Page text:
It looks like the predictions were correct as Kensington Palace announced early this morning that Kate was in labour.

Parking restrictions went up outside the exclusive Lindo Wing of St Mary’s Hospital, Paddington on April 9.

Getty – Contributor Kate was spotted at the Royal College of Obstetricians and Gynaecologists on February 27

Typically couples wait until the three-month mark before announcing they are expecting a baby.

But the Sun’s Royal Correspondent Emily Andrews believes the Duchess was forced to announce the pregnancy early after to suffering from hyperemesis gravidarum (severe morning sickness) as she did in her previous pregnancies.

The Duchess made her first public appearance since announcing the pregnancy on World Mental Health Day after missing every official engagement for more than a month as a result of the illness.

She was spotted showing off her bump in a blue coat while visiting the Royal College of Obstetricians and Gynaecologists (RCOG) in London.

Kate was spotted in a more casual outfit for her last official engagement before going on maternity leave.

She wore a pair of black skinny jeans and a non-maternity top from Hobbs and a cream coat by Goat when she visited Olympic Park’s Copper Box arena on March 22.

PA:Press Association Kate had her last official engagement on March 22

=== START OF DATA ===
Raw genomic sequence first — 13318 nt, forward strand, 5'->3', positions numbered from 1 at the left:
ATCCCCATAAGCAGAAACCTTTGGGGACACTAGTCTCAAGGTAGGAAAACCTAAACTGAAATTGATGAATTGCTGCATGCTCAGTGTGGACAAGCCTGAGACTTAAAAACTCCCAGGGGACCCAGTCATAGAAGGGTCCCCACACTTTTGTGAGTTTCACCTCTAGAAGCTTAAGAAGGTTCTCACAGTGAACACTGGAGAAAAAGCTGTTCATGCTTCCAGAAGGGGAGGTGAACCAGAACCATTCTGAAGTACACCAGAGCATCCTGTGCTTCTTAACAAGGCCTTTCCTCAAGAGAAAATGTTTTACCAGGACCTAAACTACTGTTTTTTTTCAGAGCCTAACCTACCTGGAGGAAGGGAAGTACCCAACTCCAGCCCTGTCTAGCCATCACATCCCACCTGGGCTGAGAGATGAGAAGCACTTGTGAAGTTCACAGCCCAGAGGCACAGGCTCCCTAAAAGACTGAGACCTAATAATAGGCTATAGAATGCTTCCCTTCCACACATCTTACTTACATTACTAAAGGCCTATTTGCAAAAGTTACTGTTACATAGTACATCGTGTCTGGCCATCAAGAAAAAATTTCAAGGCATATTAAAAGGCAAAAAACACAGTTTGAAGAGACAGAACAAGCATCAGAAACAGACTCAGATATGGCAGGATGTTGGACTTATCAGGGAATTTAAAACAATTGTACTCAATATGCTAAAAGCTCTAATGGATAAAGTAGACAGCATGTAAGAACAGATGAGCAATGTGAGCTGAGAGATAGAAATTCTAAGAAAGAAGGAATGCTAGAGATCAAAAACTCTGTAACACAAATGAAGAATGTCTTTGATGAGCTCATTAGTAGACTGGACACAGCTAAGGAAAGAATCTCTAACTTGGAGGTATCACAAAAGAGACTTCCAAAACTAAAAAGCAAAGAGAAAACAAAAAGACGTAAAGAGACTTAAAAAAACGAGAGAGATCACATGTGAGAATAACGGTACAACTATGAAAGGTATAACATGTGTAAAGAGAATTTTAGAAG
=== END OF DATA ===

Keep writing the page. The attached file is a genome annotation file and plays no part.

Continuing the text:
But she joined the Queen and other royals on April 1 for a traditional Easter Matins Service at St George’s Chapel in Windsor, where Harry and Meghan are due to tie the knot.

She looked radiant in a chocolate-brown coat, matching pillbox hat and caramel-coloured heels.

With the birth potentially weeks or days away, Kate will have to follow a series of birthing rules to adhere to tradition when she welcomes the new arrival.

These include who must be told the news before anybody else, as well as who is allowed inside the room of the birth.

And following with tradition the news of the new birth will be displayed on an easel outside Buckingham Palace, confirming Kate “has been delivered of” and then the baby’s gender.

How old are Prince George and Princess Charlotte?

Wills and Kate announced in December 2012 that they were expecting their first child together.

On July 22, 2013, Kate was admitted to St Mary’s Hospital, where William himself was born and emerged with a son – Prince George.

In September 2014, the royal couple announced that Kate was pregnant again, with Princess Charlotte being born at the same hospital on May 2, 2015.

Getty – Contributor Kate showed off her baby bump in January 2018 as they opened a £59 million training centre for nurses, midwives and paramedics at the Coventry University

What are the name rumours for Duke and Duchess of Cambridge’s third child?

William and Kate already have two children, Prince George and Princess Charlotte.

The gender of the new baby has not yet been announced.

Given the first two royal baby names, it’s no surprise that the bookies have picked very traditional names for their line-ups.

Sun Bets and Paddy Power have similar top six names for their odds.

Paddy Power’s latest odds on the most likely girl names are Alice (4/1), Mary (11/2), Arthur (5/1), Albert (9/1) and Victoria (6/1).

And these are the boys and girls names favoured by royals throughout the years, from James to Catherine.

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What Do Braxton Hicks Contractions Feel Like And How Regular Should They Be Before I Go To The Hospital?



ALL eyes are on the Duchess of Cambridge as Kensington Palace announced she had gone into labour with her third baby on the morning of April 23.

But what are the signs she might be going into labour – and what are “practice contractions”?